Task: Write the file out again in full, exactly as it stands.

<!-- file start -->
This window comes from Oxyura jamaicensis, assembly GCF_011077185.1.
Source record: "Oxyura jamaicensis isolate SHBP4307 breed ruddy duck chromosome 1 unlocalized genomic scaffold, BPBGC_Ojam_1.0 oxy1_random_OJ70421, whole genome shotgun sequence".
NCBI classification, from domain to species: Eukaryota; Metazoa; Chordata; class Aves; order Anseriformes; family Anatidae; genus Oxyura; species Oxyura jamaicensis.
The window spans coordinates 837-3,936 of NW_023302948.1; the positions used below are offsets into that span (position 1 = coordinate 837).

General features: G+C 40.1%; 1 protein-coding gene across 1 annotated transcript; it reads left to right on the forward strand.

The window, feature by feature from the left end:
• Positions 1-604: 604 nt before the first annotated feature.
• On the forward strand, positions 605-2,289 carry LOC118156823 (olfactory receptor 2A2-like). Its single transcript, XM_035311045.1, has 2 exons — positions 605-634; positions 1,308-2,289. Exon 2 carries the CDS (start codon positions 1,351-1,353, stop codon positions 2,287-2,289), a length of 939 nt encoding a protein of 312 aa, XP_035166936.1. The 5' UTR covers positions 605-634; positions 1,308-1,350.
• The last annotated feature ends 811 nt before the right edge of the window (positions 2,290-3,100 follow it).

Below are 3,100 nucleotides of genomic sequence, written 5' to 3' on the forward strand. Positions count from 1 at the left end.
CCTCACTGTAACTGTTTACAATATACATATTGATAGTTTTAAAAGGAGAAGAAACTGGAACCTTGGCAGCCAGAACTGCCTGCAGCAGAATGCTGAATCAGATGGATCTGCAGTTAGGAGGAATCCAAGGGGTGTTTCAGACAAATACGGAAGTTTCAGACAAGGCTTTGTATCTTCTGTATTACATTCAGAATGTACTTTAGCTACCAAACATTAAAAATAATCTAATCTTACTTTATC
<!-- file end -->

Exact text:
This window comes from Oxyura jamaicensis, assembly GCF_011077185.1.
Source record: "Oxyura jamaicensis isolate SHBP4307 breed ruddy duck chromosome 1 unlocalized genomic scaffold, BPBGC_Ojam_1.0 oxy1_random_OJ70421, whole genome shotgun sequence".
NCBI classification, from domain to species: Eukaryota; Metazoa; Chordata; class Aves; order Anseriformes; family Anatidae; genus Oxyura; species Oxyura jamaicensis.
The window spans coordinates 837-3,936 of NW_023302948.1; the positions used below are offsets into that span (position 1 = coordinate 837).

General features: G+C 40.1%; 1 protein-coding gene across 1 annotated transcript; it reads left to right on the forward strand.

The window, feature by feature from the left end:
• Positions 1-604: 604 nt before the first annotated feature.
• On the forward strand, positions 605-2,289 carry LOC118156823 (olfactory receptor 2A2-like). Its single transcript, XM_035311045.1, has 2 exons — positions 605-634; positions 1,308-2,289. Exon 2 carries the CDS (start codon positions 1,351-1,353, stop codon positions 2,287-2,289), a length of 939 nt encoding a protein of 312 aa, XP_035166936.1. The 5' UTR covers positions 605-634; positions 1,308-1,350.
• The last annotated feature ends 811 nt before the right edge of the window (positions 2,290-3,100 follow it).

Below are 3,100 nucleotides of genomic sequence, written 5' to 3' on the forward strand. Positions count from 1 at the left end.
CCTCACTGTAACTGTTTACAATATACATATTGATAGTTTTAAAAGGAGAAGAAACTGGAACCTTGGCAGCCAGAACTGCCTGCAGCAGAATGCTGAATCAGATGGATCTGCAGTTAGGAGGAATCCAAGGGGTGTTTCAGACAAATACGGAAGTTTCAGACAAGGCTTTGTATCTTCTGTATTACATTCAGAATGTACTTTAGCTACCAAACATTAAAAATAATCTAATCTTACTTTATC